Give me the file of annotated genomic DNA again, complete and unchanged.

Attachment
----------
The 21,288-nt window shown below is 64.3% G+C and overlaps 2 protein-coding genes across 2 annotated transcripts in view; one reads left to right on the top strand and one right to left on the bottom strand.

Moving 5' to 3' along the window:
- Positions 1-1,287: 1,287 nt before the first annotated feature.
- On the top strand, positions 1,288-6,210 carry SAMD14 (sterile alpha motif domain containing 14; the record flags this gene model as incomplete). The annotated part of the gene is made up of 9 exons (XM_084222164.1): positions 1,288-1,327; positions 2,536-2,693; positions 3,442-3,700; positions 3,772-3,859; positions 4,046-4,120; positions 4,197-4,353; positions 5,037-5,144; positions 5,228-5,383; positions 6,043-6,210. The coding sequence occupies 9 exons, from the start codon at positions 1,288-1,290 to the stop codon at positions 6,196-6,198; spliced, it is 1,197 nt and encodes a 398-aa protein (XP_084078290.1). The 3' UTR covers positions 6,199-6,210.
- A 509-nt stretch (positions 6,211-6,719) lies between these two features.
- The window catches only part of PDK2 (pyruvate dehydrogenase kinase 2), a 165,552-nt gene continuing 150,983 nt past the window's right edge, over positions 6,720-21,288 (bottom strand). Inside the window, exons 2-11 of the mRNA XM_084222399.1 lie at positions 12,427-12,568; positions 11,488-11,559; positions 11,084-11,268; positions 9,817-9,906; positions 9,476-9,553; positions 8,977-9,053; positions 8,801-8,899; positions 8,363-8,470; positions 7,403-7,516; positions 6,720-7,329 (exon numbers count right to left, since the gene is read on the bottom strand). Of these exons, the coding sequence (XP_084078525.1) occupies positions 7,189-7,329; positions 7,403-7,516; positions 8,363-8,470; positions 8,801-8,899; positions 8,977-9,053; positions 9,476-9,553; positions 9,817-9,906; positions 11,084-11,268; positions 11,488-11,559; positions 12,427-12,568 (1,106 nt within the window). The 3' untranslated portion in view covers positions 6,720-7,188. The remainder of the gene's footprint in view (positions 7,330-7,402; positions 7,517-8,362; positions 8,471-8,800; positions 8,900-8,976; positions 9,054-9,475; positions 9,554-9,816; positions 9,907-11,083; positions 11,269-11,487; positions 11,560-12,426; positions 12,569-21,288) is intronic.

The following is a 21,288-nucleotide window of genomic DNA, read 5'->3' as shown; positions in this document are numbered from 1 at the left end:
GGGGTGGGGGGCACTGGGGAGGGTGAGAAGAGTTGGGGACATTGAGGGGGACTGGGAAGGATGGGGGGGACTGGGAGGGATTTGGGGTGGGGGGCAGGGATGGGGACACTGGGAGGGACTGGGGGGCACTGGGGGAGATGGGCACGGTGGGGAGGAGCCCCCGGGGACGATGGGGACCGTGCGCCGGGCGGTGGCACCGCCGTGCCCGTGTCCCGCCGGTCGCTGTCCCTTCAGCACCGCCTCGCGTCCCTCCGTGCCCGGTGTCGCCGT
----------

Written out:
The 21,288-nt window shown below is 64.3% G+C and overlaps 2 protein-coding genes across 2 annotated transcripts in view; one reads left to right on the top strand and one right to left on the bottom strand.

Moving 5' to 3' along the window:
- Positions 1-1,287: 1,287 nt before the first annotated feature.
- On the top strand, positions 1,288-6,210 carry SAMD14 (sterile alpha motif domain containing 14; the record flags this gene model as incomplete). The annotated part of the gene is made up of 9 exons (XM_084222164.1): positions 1,288-1,327; positions 2,536-2,693; positions 3,442-3,700; positions 3,772-3,859; positions 4,046-4,120; positions 4,197-4,353; positions 5,037-5,144; positions 5,228-5,383; positions 6,043-6,210. The coding sequence occupies 9 exons, from the start codon at positions 1,288-1,290 to the stop codon at positions 6,196-6,198; spliced, it is 1,197 nt and encodes a 398-aa protein (XP_084078290.1). The 3' UTR covers positions 6,199-6,210.
- A 509-nt stretch (positions 6,211-6,719) lies between these two features.
- The window catches only part of PDK2 (pyruvate dehydrogenase kinase 2), a 165,552-nt gene continuing 150,983 nt past the window's right edge, over positions 6,720-21,288 (bottom strand). Inside the window, exons 2-11 of the mRNA XM_084222399.1 lie at positions 12,427-12,568; positions 11,488-11,559; positions 11,084-11,268; positions 9,817-9,906; positions 9,476-9,553; positions 8,977-9,053; positions 8,801-8,899; positions 8,363-8,470; positions 7,403-7,516; positions 6,720-7,329 (exon numbers count right to left, since the gene is read on the bottom strand). Of these exons, the coding sequence (XP_084078525.1) occupies positions 7,189-7,329; positions 7,403-7,516; positions 8,363-8,470; positions 8,801-8,899; positions 8,977-9,053; positions 9,476-9,553; positions 9,817-9,906; positions 11,084-11,268; positions 11,488-11,559; positions 12,427-12,568 (1,106 nt within the window). The 3' untranslated portion in view covers positions 6,720-7,188. The remainder of the gene's footprint in view (positions 7,330-7,402; positions 7,517-8,362; positions 8,471-8,800; positions 8,900-8,976; positions 9,054-9,475; positions 9,554-9,816; positions 9,907-11,083; positions 11,269-11,487; positions 11,560-12,426; positions 12,569-21,288) is intronic.

The following is a 21,288-nucleotide window of genomic DNA, read 5'->3' as shown; positions in this document are numbered from 1 at the left end:
GGGGTGGGGGGCACTGGGGAGGGTGAGAAGAGTTGGGGACATTGAGGGGGACTGGGAAGGATGGGGGGGACTGGGAGGGATTTGGGGTGGGGGGCAGGGATGGGGACACTGGGAGGGACTGGGGGGCACTGGGGGAGATGGGCACGGTGGGGAGGAGCCCCCGGGGACGATGGGGACCGTGCGCCGGGCGGTGGCACCGCCGTGCCCGTGTCCCGCCGGTCGCTGTCCCTTCAGCACCGCCTCGCGTCCCTCCGTGCCCGGTGTCGCCGT